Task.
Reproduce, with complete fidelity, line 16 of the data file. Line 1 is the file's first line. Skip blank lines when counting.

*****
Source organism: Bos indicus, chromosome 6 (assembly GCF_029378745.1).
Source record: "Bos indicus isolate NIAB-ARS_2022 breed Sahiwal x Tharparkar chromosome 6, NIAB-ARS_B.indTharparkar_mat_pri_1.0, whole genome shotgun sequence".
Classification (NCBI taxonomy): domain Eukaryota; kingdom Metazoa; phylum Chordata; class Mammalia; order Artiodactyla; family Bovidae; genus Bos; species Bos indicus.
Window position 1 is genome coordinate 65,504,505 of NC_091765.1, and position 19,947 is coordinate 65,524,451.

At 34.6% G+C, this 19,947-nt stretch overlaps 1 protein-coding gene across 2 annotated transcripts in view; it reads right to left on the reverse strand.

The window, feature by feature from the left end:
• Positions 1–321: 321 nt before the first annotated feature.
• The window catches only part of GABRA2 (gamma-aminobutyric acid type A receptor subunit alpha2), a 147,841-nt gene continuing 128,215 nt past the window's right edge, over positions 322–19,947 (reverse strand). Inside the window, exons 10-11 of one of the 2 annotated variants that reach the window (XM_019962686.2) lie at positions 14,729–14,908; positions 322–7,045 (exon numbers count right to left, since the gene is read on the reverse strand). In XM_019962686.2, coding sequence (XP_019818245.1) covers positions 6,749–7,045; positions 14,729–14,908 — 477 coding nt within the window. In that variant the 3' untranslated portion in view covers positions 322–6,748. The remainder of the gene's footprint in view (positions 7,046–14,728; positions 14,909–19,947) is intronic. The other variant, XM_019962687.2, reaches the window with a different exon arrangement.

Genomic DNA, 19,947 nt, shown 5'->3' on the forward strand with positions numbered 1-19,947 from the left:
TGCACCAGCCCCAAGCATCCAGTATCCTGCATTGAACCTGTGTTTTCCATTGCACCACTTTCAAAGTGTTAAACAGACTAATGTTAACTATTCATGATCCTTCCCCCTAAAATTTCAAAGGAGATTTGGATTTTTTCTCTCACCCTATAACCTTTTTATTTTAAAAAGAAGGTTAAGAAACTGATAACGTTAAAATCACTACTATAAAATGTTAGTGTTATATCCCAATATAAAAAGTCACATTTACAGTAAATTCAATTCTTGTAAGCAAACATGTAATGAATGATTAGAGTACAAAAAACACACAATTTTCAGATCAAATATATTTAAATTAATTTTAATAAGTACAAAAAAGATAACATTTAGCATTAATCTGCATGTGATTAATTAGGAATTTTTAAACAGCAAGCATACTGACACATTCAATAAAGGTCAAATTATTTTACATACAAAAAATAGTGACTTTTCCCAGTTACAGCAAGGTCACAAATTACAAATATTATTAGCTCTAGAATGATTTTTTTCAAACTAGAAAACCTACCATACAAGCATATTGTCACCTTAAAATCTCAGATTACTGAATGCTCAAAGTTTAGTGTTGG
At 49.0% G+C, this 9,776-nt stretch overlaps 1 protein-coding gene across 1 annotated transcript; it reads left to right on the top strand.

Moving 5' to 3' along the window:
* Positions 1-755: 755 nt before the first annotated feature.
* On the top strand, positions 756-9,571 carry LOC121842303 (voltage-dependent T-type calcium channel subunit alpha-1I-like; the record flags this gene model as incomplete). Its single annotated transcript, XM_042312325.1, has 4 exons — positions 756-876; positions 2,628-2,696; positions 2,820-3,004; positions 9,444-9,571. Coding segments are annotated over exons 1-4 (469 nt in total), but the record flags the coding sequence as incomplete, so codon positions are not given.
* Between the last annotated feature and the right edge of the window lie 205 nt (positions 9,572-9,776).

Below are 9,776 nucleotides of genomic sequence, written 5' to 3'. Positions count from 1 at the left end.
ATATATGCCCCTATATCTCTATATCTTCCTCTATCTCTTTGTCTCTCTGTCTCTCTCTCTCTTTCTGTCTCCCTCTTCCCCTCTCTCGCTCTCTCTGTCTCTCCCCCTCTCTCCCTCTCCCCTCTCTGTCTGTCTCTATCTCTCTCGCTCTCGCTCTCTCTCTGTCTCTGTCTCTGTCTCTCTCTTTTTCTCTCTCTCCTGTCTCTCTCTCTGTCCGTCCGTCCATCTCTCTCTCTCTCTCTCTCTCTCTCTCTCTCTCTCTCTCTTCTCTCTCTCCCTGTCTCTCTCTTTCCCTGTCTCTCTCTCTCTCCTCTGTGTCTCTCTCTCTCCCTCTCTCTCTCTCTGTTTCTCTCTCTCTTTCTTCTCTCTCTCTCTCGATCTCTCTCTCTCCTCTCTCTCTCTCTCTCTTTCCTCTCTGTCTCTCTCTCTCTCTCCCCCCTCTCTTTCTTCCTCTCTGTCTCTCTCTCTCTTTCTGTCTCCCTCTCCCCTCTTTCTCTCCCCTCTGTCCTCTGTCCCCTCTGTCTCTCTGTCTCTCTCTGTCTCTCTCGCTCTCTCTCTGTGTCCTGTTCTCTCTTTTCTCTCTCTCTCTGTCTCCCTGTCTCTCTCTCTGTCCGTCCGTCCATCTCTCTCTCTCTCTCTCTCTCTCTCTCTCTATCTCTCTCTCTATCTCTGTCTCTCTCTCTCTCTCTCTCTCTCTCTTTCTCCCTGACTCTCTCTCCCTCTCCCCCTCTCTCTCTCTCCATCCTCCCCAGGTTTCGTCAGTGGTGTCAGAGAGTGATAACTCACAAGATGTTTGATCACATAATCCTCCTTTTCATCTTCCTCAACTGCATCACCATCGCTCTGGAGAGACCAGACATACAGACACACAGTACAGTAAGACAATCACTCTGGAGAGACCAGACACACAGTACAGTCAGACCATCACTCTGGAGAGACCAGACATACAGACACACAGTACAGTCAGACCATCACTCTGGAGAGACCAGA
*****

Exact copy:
Below are 9,776 nucleotides of genomic sequence, written 5' to 3'. Positions count from 1 at the left end.